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Secretary of State Hillary Rodham Clinton says it's possible to virtually eliminate HIV-infected births and the U.S. is donating $80 million in new funding to help poor countries reach that goal.
Researchers, doctors and patients attending the world's largest AIDS conference are urging the world's governments not to cut back on the fight against the epidemic when it is at a turning point.
There is still "a long way to go" to end the HIV/AIDS epidemic, but scientifically, there's no reason the world can't move toward the day when HIV infections and deaths from AIDS are rare, a federal official said Sunday.
The 19th International AIDS Conference opened Sunday night with an expression of gratitude for America's tremendous investments in the fight against the deadly disease — and a declaration that "we can start to end AIDS."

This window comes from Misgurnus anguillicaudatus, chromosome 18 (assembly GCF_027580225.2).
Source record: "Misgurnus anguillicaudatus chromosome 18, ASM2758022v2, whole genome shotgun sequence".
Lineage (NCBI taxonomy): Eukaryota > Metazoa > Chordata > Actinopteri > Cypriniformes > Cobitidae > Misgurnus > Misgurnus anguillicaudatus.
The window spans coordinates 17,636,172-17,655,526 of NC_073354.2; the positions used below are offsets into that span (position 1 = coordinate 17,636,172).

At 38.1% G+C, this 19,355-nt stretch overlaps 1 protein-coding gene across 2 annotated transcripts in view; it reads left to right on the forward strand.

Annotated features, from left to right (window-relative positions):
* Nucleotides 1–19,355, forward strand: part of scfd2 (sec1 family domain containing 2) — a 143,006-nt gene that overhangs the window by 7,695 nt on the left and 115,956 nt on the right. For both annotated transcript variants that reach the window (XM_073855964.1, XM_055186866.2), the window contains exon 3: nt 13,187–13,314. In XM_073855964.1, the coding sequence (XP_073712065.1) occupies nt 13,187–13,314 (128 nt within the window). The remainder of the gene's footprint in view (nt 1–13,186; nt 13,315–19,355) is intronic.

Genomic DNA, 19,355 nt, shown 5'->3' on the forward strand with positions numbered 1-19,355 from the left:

First peanuts, now eggs. Doctors have reversed allergies in some children and teens by giving them tiny daily doses of problem foods, gradually training their immune systems to accept them.
An AIDS-free generation: It seems an audacious goal, considering how the HIV epidemic still is raging around the world. Yet more than 20,000 international HIV researchers and activists will gather in the nation's capital later this month with a sense of optimism not seen in many years — hope that it finally may be possible to dramatically stem the spread of the AIDS virus.